From Magonia 14, 1983.
On October 2nd, 1983, the News of the World reported the alleged landing of a UFO outside RAF Woodbridge in Suffolk, at Christmas 1980. Prime documentary evidence of the event consists of a letter from the deputy base commander, Charles L. Halt, which was published by the News of the World. The paper also interviewed an eye witness, a former security guard given the pseudonym of Art Wallace.
In outline, the story is that two patrolmen reported seeing unusual lights in the sky at 3 a.m. Subsequently they reported seeing a strange object among the trees of a nearby forest that pulsed and “illuminated the forest with a white light”. Next day three depressions in the ground were found. Later that night, the colonel himself was witness to a “sunlike light seen through the trees” and three star-like objects in the sky.
The facts of the matter are these:
1. The date of December 27 given in the Halt memorandum is evidently wrong. Police records reveal that they were called to the scene at 4.11 a.m. on December 26th. They have no record of any further calls on December 27th or thereafter.
2. Records of the British Astronomical Association’s meteor section show that at 2.50 a.m. on the morning of December 26th, 1980, a brilliant fireball (a piece of natural debris from space) burned up in the atmosphere over southern England. Witnesses reported it as being comparable in brightness to the Moon, which was then three-quarters full. Anyone seeing this spectacular event could easily conclude that an object was crashing to the ground.
3. Shortly after publication of the News of the World story, local forester Vincent Thurkettle realised that a line drawn from the back gate of RAF Woodbridge through the alleged UFO landing sight points directly to the lighthouse at Oxford Ness. On the night of October 6-7th, 1983, Ian Ridpath visited the site with Mr Thiikettle and confirmed that the pulsating lighthouse beam does indeed appear to hover among the trees near ground level, and lights up fire forest with a white light. Although the lighthouse is five miles away, it is so brilliant that it appears much closer. An observer moving through the forest could easily conclude that the pulsating light was also moving. If a UFO had been present as well as the lighthouse, the witness should have seen not one, but two pulsating lights in their line of sight.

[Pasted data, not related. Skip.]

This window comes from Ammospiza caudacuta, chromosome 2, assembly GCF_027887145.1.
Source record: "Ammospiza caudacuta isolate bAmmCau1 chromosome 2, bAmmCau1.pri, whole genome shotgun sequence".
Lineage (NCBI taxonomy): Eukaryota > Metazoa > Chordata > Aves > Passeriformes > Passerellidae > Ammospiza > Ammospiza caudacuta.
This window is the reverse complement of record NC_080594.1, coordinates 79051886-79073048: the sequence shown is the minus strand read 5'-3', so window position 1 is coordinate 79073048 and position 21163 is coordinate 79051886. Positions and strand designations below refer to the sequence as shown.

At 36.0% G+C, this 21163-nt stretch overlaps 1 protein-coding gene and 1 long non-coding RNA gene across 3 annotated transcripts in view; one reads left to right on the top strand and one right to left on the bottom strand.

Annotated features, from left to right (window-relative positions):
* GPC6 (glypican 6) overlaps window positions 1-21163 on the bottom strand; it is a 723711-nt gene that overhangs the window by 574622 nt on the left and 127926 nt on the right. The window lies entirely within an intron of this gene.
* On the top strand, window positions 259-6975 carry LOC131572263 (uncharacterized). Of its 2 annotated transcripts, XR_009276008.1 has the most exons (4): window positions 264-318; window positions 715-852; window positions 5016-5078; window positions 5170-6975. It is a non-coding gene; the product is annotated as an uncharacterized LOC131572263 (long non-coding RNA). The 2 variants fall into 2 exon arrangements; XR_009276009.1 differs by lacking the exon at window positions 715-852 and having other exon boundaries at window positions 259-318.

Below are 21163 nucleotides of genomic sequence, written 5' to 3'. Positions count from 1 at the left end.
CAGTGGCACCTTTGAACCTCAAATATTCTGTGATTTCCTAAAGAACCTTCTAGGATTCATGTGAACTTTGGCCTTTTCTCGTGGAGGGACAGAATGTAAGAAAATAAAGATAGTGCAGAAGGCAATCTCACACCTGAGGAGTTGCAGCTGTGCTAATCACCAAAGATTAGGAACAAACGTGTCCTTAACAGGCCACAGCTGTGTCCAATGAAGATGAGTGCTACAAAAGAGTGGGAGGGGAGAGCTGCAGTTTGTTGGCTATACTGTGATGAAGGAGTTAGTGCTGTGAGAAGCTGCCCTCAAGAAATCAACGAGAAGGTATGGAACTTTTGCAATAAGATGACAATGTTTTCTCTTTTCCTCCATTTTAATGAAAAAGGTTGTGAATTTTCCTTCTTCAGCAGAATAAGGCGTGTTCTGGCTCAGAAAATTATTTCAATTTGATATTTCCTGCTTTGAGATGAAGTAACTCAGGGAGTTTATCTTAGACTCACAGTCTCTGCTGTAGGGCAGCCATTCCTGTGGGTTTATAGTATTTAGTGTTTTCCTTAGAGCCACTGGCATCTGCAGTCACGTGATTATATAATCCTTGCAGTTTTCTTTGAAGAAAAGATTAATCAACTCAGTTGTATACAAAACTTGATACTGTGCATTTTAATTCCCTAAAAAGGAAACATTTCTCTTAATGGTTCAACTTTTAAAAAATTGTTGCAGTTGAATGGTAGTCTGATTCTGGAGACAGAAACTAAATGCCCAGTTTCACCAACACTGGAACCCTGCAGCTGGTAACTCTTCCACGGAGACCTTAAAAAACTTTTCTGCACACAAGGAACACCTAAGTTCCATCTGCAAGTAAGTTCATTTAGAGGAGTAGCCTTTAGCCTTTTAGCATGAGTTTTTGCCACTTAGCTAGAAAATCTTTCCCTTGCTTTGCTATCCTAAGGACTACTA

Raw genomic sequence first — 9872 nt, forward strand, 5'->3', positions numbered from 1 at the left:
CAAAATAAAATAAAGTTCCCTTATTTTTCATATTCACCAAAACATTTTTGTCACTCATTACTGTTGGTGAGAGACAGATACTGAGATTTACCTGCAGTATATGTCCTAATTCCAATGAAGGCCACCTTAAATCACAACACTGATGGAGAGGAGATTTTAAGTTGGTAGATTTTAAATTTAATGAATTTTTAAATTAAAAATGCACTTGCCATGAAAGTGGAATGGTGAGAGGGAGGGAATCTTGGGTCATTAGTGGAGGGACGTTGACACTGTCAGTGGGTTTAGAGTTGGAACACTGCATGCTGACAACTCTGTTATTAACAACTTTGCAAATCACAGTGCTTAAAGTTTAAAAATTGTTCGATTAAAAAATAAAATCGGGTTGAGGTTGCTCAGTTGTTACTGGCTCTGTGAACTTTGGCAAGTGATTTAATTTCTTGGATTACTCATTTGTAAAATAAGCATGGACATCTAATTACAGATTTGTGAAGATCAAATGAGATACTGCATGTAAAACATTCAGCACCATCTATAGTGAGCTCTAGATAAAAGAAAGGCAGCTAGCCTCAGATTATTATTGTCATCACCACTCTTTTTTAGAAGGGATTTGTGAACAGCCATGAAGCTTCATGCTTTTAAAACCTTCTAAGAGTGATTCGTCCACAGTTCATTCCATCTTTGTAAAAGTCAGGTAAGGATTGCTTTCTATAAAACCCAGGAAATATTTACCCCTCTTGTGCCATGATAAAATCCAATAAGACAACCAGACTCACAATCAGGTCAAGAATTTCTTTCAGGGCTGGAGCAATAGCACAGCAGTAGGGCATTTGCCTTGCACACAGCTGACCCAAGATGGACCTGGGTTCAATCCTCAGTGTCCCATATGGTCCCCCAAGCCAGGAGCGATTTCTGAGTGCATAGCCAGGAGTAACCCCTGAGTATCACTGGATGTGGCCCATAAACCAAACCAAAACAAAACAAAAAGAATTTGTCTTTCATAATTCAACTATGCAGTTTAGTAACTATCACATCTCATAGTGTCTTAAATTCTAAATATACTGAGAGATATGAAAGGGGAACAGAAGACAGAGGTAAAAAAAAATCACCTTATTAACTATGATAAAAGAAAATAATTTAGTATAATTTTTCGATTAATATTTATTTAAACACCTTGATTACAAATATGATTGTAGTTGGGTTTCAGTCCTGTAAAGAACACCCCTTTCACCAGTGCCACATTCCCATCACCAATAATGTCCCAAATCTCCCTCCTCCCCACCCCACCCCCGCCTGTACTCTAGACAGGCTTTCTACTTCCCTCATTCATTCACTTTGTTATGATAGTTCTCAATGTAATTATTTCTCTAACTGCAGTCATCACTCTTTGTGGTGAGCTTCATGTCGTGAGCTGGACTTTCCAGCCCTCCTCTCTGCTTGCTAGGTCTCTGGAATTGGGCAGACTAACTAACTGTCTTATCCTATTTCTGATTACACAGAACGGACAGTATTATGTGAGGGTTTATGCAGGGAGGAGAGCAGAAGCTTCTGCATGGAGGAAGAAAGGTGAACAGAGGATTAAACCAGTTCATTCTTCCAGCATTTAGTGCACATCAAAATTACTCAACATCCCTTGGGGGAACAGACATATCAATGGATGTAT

The flashes from the lighthouse were videotaped by a BBC camera crew for an item transmitted on Breakfast Time TV. In an interview in The Times on October 3rd, Mr Thirkettle noted that the site was covered with 75 foot high pine trees 10 feet apart at the time of the alleged landing. He attributed the indentations in the ground to rabbits.
4. When local police arrived on the scene on the night of the alleged landing they found nothing untoward. According to the police account, the only lights they could see were those of the Orford lighthouse. Next day they examined the indentations in the forest and concluded that they were probably made by an animal. Air Traffic Control received reports of ‘aerial phenomena’ over southern England that night. By coincidence, in addition to the 3 a.m. fireball, the Russian Cosmos 749 rocket had re-entered the atmosphere over southern England at 21.07 on the night of December 25th, and was widely seen.
5. Although the sequence of events is not clear from Col. Halt’s letter, it seems that his last paragraph refers to events on the following night. He says: “A red sun-like light was seen through the trees. It moved about and pulsed.” Either this is the lighthouse again, or we are asked to believe that a second UFO landing occurred on the same site. Col. Halt’s “star-like objects . . . 10 degrees off the horizon” were probably just that – stars. The reported “angular movements” are attributable to movements in the observer’s eye (the autokinetic effect, familiar when watching a stationary star) and the “red, green and blue lights” are an effect caused by simple twinkling when a star is low in the sky. The object to the south that remained visible for two to three hours, and which “bearned down a stream of light from time to time” is almost certainly Sirius, the brightest star in the sky. Either that or a brilliant flashing UFO hovered over southern England for three hours without being seen by anyone else.
Conclusions: Observers who interpreted the 2.50 a.m. fireball as a craft descending in the forest outside RAP Woodbridge might subsequently regard the startling appearance of the lighthouse beam among the trees as the same object having landed. Once they were convinced that something strange was happening, the witnesses could then easily misinterpret other natural phenomena as UFOs. Such behaviour is common in UFO cases. The details of this case for which a reliable account exists are subject to stralghtforward, rational explanation.
For another example of a radical misperception of an astronomical object, see HERE